Sunday, February 13, 2005

Loaves' Labour's Lost

Like it? 
Tomorrow is Valentine's Day, that special time of year where the whole world surrenders to romance.

I myself relish the snuggly feeling I get every year when I buy special somethings for my beautiful wife -- maybe dropping a few Georges at the local gasoline provider's and steaming home with a smile and a car full of plastic roses as if Captain Stubing piloting the Love Boat to fabulous Puerta Vallarta.

Yes, Valentine's Day warms the cockles of my heart, and nothing warms a good cockle like recalling how the ancients celebrated love.

And celebrate love they did! Particularly in the Dark Ages, when it was harder to see in the ancients' windows. A little while later, bedroom boredom gave way to the kinkier Light Ages.

But there's so much more to the history of love than memorizing dates and eras. There's poetry! Reams of awful love poetry!

For instance, everybody wonders who wrote the Book of Love. This is why we have the Internet: a quick trip to Google reveals that it was Roman poet Ovid (rhymes with Harvard). He wrote several books of love in B.C. times -- books that were sold in small, windowless stores over by the airport.

Contained in his books are some of the most time-tested pickup lines ever. Like this one, from Love Book I, Elegy III: "If I have no long line of famous ancestors to recommend me, if the founder of our family is but a simple knight; if innumerable
ploughs be not required to till my fields; if my father and mother are constrained to husband our resources, at least let Apollo and his choir the nine, and the discoverer of the vine, plead with thee in my behalf and love who gives me unto thee, and faith that shall fail not, irreproachable morals, guileless sincerity and modesty that knows how to blush." Try it the next time you meet a foxy chick at the Regatta and see if she doesn't slip you her number.

Romance in Roman times was just like romance is now. According to Ovid, if you liked a girl, you'd simply beseech her eunuch into sneaking her past the guards for the night. If that went OK, you'd take her over to the Coliseum to see a swell show -- first a comic, then the lions would eat the gladiators, and then the lions would eat the comic. Afterward, the emperor would eat the lions. And you would take the girl out for some dinner -- usually Italian.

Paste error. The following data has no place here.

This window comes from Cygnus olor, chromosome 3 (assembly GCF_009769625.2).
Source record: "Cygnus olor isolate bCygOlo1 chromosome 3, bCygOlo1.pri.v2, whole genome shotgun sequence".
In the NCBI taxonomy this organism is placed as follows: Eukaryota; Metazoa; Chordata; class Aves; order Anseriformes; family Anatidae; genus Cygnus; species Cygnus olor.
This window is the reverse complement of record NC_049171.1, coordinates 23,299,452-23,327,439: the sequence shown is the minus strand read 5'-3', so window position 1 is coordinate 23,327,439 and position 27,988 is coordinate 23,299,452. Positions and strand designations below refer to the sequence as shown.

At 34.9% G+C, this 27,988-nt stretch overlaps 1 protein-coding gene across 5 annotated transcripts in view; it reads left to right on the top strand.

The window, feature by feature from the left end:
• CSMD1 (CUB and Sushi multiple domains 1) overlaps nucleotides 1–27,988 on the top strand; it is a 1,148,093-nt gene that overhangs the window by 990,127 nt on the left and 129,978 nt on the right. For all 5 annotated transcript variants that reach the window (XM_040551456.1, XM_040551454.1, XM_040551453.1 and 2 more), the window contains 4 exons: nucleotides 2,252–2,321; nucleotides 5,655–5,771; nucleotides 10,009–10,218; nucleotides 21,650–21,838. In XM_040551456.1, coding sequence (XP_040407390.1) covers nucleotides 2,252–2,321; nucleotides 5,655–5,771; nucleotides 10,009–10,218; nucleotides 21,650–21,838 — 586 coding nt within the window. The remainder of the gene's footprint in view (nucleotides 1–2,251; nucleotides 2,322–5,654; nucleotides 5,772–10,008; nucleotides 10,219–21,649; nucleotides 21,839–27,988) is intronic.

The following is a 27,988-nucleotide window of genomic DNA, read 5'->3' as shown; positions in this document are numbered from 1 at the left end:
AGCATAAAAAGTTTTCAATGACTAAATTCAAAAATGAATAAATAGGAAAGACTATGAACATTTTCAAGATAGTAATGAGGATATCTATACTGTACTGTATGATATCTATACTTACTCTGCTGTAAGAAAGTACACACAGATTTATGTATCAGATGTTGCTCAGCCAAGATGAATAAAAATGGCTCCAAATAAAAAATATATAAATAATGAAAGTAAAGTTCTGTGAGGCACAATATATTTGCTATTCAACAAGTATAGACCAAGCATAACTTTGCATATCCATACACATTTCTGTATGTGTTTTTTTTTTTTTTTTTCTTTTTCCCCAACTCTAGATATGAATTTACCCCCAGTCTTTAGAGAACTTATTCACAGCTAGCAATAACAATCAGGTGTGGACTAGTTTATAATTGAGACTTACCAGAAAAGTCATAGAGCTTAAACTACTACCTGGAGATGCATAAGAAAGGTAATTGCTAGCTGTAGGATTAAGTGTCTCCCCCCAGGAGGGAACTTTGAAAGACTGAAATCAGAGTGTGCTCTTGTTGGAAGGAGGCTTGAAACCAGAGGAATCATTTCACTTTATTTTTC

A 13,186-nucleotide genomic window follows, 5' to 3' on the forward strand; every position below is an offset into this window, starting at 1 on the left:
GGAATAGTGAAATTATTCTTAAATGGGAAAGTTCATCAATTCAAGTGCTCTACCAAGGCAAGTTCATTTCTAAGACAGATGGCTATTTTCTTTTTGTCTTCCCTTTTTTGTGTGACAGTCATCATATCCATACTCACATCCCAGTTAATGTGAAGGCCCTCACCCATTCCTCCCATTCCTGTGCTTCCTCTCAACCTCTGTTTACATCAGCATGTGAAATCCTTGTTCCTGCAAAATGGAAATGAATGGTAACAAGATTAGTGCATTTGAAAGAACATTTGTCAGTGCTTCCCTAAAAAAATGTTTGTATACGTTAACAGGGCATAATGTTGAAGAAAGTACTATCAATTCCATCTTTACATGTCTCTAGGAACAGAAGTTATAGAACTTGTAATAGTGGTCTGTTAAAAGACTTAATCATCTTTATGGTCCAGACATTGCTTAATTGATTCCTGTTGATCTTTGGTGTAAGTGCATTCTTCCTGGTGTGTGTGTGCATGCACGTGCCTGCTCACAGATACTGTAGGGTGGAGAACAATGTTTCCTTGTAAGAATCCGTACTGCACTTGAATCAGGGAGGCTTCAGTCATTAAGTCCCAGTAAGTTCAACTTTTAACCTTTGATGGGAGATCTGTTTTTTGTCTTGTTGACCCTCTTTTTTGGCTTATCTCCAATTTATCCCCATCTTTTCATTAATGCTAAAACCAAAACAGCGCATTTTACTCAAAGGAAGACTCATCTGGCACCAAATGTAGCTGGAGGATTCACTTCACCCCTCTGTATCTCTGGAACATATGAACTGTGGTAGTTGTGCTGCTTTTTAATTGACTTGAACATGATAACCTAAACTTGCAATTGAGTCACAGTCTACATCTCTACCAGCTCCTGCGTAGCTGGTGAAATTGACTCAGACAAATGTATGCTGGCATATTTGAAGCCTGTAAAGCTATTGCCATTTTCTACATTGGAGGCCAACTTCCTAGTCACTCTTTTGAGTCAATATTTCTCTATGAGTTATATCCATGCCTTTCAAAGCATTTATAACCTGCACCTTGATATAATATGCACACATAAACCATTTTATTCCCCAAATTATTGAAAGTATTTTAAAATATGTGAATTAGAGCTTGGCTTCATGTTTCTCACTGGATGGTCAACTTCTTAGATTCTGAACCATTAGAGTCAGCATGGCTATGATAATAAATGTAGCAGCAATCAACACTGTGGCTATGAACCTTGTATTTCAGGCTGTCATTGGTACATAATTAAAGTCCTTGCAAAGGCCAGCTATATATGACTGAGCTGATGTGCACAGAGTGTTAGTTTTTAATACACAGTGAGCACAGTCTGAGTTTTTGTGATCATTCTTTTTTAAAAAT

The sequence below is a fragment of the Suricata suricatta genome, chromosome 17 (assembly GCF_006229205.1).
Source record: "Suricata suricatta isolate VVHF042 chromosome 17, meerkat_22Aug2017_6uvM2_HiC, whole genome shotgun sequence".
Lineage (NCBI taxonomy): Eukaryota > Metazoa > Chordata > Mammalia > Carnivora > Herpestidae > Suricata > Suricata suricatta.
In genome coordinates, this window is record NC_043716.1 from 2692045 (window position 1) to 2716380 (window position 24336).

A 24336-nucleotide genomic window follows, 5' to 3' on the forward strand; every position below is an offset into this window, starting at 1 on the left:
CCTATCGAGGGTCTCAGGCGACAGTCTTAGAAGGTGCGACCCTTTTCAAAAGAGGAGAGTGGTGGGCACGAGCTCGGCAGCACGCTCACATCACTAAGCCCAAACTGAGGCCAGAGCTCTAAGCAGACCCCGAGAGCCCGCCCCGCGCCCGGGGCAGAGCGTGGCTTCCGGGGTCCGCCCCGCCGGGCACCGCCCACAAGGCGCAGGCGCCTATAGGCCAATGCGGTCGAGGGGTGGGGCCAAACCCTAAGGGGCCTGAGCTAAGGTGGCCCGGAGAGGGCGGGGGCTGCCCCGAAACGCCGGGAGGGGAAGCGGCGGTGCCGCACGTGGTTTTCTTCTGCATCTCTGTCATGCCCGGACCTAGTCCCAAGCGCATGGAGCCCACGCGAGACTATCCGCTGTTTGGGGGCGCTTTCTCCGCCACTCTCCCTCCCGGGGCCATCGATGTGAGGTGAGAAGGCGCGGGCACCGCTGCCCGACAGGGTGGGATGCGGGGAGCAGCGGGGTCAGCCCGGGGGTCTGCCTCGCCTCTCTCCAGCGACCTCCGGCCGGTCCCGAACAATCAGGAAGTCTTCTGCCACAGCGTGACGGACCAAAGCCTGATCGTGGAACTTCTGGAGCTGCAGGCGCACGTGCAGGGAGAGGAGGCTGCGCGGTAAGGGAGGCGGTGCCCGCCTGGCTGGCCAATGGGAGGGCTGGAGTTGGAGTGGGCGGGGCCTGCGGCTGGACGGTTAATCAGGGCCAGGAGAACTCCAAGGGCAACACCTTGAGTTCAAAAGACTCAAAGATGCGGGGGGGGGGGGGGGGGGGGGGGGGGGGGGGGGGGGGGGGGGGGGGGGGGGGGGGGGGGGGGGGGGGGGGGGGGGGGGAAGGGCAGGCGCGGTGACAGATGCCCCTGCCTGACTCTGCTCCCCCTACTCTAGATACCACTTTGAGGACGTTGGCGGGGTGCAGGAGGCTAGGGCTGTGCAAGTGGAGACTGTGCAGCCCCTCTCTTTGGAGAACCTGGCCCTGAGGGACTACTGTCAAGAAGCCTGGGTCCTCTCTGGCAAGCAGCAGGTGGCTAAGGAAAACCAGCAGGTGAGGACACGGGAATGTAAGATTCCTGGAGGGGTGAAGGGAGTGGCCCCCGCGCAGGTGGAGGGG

During the spaghetti and meatballs, there would be that awkward "getting to know you" phase. You'd say your favorite color is green, and she'd say that as a slave girl her favorite color is whatever her master says it is. You'd say, "Green it is, then!" But that wouldn't go over too well.

You'd make it up to her with some ice cream and a moonlit walk by the Roman ruins (even back then, they had a hard time keeping up). If you hit it off, you might swing by the vomitorium for a late-night puke. If you really hit it off, then making beautiful music together is easy -- you're both already wearing bedsheets.

In summing up the glories of love, the Ovid has this to say in his Love Book IV, Elegy XXVI:

There once was a girl from Venice
Whose skills I admired at tennis
She tripped on her robes
And out fell her globes
Said the girl, "This toga's a menace!"

Another poet whose work often explores the complexities of love is William Shakespeare (rhymes with Lakespeare). His tragic play "Romeo and Juliet" is among the first major works of art to examine one of the unintended byproducts of young love -- crummy in-laws.

Shakespeare is also famous for his sonnets, many of which, according to the Cliff Notes, are about love. It makes my heart flutter just to think about some of them, like Sonnet XVIII:

"Shall I compare thee to a summer's day? OK. You're like a summer's day: Hot."

Like many poets, Shakespeare was not fully appreciated in his time. Oh sure -- he scored a sizeable hit with "Henry IV." But then he unwisely followed it up with "Henry IV: Part II," which critics charged was just a thin ploy to rehash the characters from the first one with a bigger budget.

So, having lost the public's favor, Shakespeare began once more to write love sonnets -- and sold them. Like this example from Sonnet CXVI: "Love is not love which alters when it alteration finds. If you need alterations in a hurry, Bernie's Tailoring on Fifth will keep you in stitches."

Or, from Sonnet CXLVII: "My love is as a fever, longing still for that which longer nurseth the disease. But for tough fevers, take Tylenol."

The worst of Bill's shills was Sonnet CLV, "O, how truly do I love thee, [your name could be here -- ask me how]."

In more modern times, the love poem has suffered greatly. The most recent example of any love poetry worth a damn comes from mid-1980s rock group Bon Jovi (rhymes with anchovy): "Your love is like bad medicine. Bad medicine is what I need." Indeed, those sweet lyrics of innocent amour vis-à-vis expired pharmaceuticals captivated suburban girls the nation over.

But since then, there's been nothing of note.

So I suppose it's up to me to keep the tradition of love poetry alive. I dedicate this one to my wife:

When I think of you, dear,
The world becomes clear
And there's really nothing more to be said,
But if love were a food,
On you I would brood--
I'd be a baker and you'd be my bread.

I'd make you all crunchy,
Just perfect for lunchy,
And bake you up warm in my oven
I'd sweep up your crumbs
And ogle your buns
And together we'd make 12-grain lovin'.

I knead you, O sweetie,
So be my whole-wheatie,
Give in to my hearth-baked rye lust
Just gimme a slice,
I swear I'll be nice,
'Cause I can't loaf without your sweet crust.

No comments:

Related Posts with Thumbnails